Digital object identifier

Article

July 6, 2022

The digital object identifier, known in English as digital object identifier and abbreviated DOI and DOI, is a permanent link in the form of an alphanumeric code that uniquely identifies an electronic content. This specific piece of intellectual content can be a scientific article, an image, a book, a song or another, as long as it is an object in the digital environment.[1] A common way to use the DOI system is to give scientific publications a specific number that anyone can use to locate the cited article through the Internet. Unlike the URL system, used in web pages, the DOI system does not change over time, even if the article is relocated to a different address, since it carries the information incorporated in the form of metadata.[2] The functioning of the DOI is due to the collaboration of three types of organizations: International DOI Foundation:[3] It is in charge of the management and promotion of the brand's standards. Corporation for National Research Initiatives:[4] American non-profit association aimed at promoting the development of information and communication technologies in the field of scientific research and which is responsible for developing and maintaining the entire system so that the DOI run correctly. Registration agencies: They allow publishers to obtain a DOI for their publications under the criteria of the International DOI Foundation. Some registry agencies are DataCite.[5]​ mEDRA[6]​ and CrossRef.[7]​CrossRef is the largest registry agency and started in January 2000. It has so far 10800 members from more than 114 different countries and over 90 million registered content items; In addition, it has different tools to speed up the search for scientific information. One of the tools offered by CrossRef is the CrossRef Metadata Search[8] which allows you to obtain, just by providing the DOI, the basic data of a publication such as title, keywords, authors and abstract, among others. Metadata can also be obtained in Bibtex[9] and RIS format, as well as the bibliographic reference in APA, Vancouver, Chicago, MLA, IEEE and Harvard format. An example of the operation of the DOI is in Brazil, where the Platform Lattes del Conselho Nacional de Desenvolvimento Ciencia e Tecnológico (National Council for Scientific and Technological Development, CNPq) uses the DOI as a digital form of certification of the production of literature recorded by researchers in their C.V. Lattes. When a browser program finds a DOI number, it uses the prefix to find the publisher's database to access information about the book or journal, which can include catalog data, reviews, and links.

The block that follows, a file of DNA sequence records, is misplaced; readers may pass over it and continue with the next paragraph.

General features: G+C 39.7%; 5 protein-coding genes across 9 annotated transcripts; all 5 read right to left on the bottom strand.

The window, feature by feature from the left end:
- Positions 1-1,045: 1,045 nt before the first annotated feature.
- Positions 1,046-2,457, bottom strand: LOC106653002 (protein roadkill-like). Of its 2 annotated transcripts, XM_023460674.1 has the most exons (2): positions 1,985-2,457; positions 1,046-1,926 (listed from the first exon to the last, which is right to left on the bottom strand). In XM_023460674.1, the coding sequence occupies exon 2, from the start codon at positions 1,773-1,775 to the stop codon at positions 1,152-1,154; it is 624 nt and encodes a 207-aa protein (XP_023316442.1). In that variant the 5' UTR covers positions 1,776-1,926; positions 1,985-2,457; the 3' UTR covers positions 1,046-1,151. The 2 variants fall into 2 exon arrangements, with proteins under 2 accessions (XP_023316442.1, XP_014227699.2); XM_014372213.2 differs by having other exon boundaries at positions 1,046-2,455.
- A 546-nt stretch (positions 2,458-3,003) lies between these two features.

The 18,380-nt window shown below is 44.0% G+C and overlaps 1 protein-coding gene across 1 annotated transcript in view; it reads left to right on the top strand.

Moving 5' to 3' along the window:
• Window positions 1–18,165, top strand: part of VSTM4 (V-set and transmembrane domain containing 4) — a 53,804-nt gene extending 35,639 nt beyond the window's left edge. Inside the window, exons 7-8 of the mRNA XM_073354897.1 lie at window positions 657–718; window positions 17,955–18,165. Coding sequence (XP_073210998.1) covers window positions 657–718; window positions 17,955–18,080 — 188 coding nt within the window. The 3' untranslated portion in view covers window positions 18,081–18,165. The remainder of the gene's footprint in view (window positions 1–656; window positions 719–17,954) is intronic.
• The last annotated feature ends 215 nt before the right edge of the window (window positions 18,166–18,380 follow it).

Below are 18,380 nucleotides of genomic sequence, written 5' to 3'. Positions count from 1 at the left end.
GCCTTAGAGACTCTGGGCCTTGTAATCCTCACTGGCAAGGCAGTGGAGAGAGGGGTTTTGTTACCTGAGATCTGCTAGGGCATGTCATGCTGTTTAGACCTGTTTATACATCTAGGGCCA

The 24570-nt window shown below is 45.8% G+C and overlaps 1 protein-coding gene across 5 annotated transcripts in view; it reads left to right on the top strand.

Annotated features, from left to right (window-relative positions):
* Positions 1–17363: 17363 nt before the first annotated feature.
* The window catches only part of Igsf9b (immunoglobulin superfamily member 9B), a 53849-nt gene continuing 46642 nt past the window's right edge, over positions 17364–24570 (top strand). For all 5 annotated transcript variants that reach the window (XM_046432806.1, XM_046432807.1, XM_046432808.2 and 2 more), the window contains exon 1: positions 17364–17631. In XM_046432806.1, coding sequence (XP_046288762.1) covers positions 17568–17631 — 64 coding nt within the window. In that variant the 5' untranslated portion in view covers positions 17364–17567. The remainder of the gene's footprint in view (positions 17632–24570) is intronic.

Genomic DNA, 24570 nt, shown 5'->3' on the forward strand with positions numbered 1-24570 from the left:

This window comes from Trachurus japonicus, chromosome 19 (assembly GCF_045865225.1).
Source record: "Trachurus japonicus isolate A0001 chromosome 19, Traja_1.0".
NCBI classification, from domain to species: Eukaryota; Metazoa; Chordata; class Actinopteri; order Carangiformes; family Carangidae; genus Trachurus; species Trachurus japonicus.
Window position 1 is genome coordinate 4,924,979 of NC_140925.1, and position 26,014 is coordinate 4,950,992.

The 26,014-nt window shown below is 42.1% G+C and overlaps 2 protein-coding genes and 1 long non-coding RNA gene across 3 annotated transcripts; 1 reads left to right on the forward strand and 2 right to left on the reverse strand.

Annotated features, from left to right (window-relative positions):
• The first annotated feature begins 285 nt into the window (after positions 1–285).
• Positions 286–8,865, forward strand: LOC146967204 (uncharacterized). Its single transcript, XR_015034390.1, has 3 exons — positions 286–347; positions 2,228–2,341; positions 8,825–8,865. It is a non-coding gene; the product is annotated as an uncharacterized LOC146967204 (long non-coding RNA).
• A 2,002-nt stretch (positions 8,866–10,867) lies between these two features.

References

External Links

The Digital object identifier system. NCRI official website. Private DOI administration service.